The UK’s coal cleanse
It’s Friday, June 12, and the U.K. is using quarantine to kick its coal habit.
It’s been more than two months since the U.K. took its last hit of coal-fired power. The last time the country went so long without coal was before the Industrial Revolution. Now, there’s no end in sight for the country’s green streak.
It’s partly because energy demand is down — people have been staying home and using less power during the COVID-19 lockdown. Manufacturing has slowed during the crisis, too.
But the rise of renewable energy is also helping the U.K. move away from the dirtiest source of electricity. Renewables have generated more power for Brits this year than all the country’s fossil fuels combined, with solar providing 10 percent of the country’s electricity in recent weeks and wind contributing a peak of 48 percent in April.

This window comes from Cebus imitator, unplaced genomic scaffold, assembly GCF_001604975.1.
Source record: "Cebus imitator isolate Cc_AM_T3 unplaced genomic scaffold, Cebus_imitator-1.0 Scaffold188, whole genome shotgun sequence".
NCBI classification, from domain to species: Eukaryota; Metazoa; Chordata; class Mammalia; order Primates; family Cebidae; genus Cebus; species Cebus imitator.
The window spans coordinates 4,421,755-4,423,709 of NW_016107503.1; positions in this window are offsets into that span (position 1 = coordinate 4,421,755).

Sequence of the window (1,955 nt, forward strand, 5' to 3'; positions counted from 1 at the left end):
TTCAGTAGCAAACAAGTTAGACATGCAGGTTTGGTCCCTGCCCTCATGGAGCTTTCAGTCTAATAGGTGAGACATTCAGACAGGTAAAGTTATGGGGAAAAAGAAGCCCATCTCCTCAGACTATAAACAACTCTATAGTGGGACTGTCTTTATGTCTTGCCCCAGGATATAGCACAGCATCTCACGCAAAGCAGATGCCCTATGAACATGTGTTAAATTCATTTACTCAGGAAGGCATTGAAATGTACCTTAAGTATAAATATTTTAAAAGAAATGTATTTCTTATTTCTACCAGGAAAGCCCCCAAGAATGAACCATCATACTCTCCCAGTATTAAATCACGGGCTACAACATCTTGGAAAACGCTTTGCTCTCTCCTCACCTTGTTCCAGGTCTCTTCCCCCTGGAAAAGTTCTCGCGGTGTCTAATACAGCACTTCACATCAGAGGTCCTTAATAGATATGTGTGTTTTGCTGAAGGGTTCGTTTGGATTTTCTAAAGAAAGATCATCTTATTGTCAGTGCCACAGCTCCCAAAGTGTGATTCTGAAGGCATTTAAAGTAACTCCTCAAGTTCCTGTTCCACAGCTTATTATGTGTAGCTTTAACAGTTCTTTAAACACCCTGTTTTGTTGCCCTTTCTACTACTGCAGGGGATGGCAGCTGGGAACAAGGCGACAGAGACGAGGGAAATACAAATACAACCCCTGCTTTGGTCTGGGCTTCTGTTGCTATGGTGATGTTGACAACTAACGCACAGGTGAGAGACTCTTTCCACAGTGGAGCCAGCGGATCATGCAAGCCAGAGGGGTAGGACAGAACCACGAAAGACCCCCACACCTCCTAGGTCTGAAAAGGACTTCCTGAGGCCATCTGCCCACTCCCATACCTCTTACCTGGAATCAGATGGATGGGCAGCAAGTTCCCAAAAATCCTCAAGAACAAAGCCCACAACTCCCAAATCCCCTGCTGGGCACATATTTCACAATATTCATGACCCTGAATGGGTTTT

The U.K. has yet to kick its natural gas dependence, but analysts hope this experiment with coal-free living will make it easier for Britain to meet its 2024 deadline, when the government has said it will decommission all of its remaining coal plants. “This is clearly good news for the U.K.,” Green Party energy spokesperson Andrew Cooper told The Independent, “but it is only one step in the right direction.”
As countries ease social distancing measures, carbon emissions are rising faster than scientists expected. During the peak of lockdowns, global emissions were down by 25 percent, but they have since rebounded to about 5 percent below where they were this time last year.
A study published Thursday found that every year, up to 300 million plastic bottles’ worth of microplastics rain down from the atmosphere into western U.S. protected lands like national parks and wilderness areas. The research suggests that larger bits of plastic come from nearby urban centers, but smaller bits travel long distances high up in the atmosphere before falling back to earth.
A new study found that stronger storms triggered by earth’s changing climate will also lead to more extreme ocean waves over the next 80 years, particularly in the Southern Ocean. The authors warn that an increase in the magnitude and frequency of waves could lead to more flooding and coastline erosion.